(NEW YORK) — A U.S. citizen who had been held in Syria by the regime of Bashar al Assad for nearly three years was killed in its custody, according to a human rights group and the State Department.
Layla Shwekani, who was born and spent her early years in Damascus, but lived in the Chicago suburbs, was a “humanitarian activist,” according to the Syrian Network for Human Rights. She had returned to Syria in 2015 and was detained in February 2016 by regime forces.
“She was registered in civil registry department as dead in December 28, 2016, we believe she was executed in Saydnaya military prison in Damascus Suburbs governate,” the group wrote in a newly released report.
Shwekani was born in 1990 and held a degree in information architecture from Arab International University in Daraa, Syria.
The report, released on Dec. 2, details 15 people killed by torture in Syria in November.
The State Department confirmed to ABC News that they’re “aware of reports of the death of a U.S. citizen in Syrian regime custody,” but they declined to comment further because of privacy.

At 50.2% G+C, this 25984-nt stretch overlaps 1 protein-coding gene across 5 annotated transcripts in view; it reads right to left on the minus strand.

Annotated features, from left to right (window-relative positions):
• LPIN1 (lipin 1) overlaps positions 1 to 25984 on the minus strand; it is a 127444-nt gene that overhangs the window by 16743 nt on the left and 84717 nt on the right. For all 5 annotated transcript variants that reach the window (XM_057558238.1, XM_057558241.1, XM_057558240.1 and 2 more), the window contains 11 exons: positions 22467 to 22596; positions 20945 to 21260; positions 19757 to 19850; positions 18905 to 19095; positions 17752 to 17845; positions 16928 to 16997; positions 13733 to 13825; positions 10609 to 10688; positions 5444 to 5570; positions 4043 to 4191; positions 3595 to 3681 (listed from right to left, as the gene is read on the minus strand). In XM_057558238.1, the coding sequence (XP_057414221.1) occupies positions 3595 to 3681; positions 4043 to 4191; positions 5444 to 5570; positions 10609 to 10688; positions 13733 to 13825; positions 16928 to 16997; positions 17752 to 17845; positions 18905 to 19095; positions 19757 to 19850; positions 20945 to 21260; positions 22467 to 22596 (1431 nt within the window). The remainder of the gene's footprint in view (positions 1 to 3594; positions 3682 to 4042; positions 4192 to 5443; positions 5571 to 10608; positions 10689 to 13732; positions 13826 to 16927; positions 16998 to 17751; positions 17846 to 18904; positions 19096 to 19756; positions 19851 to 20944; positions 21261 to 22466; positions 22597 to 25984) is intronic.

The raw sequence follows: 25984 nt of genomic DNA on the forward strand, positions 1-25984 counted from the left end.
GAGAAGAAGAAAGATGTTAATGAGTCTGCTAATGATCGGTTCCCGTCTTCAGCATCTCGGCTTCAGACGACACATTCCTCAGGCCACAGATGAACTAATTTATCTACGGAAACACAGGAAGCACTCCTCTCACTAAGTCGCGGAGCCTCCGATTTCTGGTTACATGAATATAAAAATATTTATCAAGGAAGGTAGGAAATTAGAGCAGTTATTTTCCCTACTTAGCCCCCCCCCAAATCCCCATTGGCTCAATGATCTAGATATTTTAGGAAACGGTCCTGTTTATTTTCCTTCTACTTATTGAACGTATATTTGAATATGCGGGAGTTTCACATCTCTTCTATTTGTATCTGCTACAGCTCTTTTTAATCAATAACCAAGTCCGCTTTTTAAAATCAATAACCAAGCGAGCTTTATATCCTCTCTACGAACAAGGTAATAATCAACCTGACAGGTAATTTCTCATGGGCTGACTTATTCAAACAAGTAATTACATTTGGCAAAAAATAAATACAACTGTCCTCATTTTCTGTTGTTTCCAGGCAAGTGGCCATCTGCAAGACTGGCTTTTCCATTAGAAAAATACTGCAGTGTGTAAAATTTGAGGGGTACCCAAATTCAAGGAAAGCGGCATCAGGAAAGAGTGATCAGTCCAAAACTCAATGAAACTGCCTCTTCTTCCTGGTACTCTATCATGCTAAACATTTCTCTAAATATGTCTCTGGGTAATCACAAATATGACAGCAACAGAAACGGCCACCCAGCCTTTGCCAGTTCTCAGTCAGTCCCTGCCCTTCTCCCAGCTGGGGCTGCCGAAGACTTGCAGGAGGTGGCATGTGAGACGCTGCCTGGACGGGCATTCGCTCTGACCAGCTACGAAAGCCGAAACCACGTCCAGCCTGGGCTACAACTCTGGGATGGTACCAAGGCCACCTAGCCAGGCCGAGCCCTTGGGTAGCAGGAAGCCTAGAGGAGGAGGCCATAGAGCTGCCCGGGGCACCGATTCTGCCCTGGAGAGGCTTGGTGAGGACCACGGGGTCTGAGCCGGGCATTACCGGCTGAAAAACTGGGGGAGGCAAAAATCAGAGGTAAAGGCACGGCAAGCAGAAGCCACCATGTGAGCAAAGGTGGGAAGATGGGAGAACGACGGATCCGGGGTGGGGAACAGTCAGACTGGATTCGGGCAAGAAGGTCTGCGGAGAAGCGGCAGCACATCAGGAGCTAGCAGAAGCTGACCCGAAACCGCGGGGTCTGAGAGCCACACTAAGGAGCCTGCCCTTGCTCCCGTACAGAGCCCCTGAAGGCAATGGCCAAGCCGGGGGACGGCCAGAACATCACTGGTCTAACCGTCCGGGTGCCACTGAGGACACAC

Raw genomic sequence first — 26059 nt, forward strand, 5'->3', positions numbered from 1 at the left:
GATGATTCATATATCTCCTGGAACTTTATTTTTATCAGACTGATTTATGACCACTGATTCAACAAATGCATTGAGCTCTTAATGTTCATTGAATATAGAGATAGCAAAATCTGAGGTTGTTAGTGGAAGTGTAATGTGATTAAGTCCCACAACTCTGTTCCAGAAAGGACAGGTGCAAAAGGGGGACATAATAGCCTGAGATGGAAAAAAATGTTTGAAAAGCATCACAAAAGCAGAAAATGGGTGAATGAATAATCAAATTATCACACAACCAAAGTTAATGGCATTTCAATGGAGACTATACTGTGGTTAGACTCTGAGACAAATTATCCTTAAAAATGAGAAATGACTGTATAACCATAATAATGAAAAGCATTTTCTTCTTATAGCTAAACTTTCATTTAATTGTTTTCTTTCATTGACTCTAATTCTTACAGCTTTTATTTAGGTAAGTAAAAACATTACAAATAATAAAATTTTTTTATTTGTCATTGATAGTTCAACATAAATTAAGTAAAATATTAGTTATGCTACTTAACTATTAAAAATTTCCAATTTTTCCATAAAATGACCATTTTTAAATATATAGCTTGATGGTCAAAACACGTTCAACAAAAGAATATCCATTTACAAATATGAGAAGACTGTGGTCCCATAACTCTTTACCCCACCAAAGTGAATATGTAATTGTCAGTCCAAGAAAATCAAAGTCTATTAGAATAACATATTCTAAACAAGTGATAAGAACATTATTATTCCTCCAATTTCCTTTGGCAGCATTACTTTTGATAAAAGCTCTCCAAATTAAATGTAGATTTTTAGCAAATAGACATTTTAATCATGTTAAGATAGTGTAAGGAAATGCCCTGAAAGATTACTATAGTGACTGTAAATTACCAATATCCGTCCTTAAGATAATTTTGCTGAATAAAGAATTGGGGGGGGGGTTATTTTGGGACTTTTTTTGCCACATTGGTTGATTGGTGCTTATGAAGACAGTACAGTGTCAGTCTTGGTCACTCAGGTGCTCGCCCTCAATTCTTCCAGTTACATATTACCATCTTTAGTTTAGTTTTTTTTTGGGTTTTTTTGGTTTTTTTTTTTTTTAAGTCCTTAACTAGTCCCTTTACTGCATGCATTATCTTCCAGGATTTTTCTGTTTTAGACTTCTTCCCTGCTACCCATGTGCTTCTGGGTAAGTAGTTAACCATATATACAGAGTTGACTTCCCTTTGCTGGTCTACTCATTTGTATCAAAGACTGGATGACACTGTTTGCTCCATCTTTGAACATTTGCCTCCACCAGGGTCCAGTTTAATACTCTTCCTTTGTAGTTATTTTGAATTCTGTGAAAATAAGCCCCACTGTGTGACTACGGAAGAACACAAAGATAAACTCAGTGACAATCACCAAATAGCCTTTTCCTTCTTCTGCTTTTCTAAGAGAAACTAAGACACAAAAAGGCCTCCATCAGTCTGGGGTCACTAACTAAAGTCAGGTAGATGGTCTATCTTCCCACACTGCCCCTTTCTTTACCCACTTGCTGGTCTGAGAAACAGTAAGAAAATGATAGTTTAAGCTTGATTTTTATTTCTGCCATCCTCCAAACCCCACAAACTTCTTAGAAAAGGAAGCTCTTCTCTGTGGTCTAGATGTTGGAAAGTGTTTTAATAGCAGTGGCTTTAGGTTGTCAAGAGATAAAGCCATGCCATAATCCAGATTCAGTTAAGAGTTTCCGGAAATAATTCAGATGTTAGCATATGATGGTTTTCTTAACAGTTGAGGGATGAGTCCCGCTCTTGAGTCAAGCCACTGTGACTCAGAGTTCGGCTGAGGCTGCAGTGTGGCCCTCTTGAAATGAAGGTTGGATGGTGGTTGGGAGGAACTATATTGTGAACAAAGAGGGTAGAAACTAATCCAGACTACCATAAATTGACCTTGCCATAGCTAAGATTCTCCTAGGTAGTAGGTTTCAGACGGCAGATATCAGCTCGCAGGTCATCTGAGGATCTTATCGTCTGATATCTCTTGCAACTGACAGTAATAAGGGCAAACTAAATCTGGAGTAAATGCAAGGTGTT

Her local mosque in Willowbrook, Illinois, said they held a funeral prayer for her last Friday after the family recently found out she was killed, according to the local Chicago CBS affiliate, adding that her family declined to be interviewed.
The Syrian civil war has claimed more than 500,000 lives, according to monitoring groups. An additional 60,000 people have gone missing since the war began, according to the International Commission on Missing Persons.
The U.S. has accused Assad’s regime of war crimes from torture and extrajudicial killings to the use of crematoriums and chemical weapons, but it no longer calls for his immediate removal. Instead, the Trump administration has expressed its desire that a political transition take place.
Releasing information has been a common practice by the Assad regime more recently — as the war’s battlefields quiet down, it has started to issue death notices for political prisoners it executed in an effort to resolve the cases of thousands of missing Syrians.
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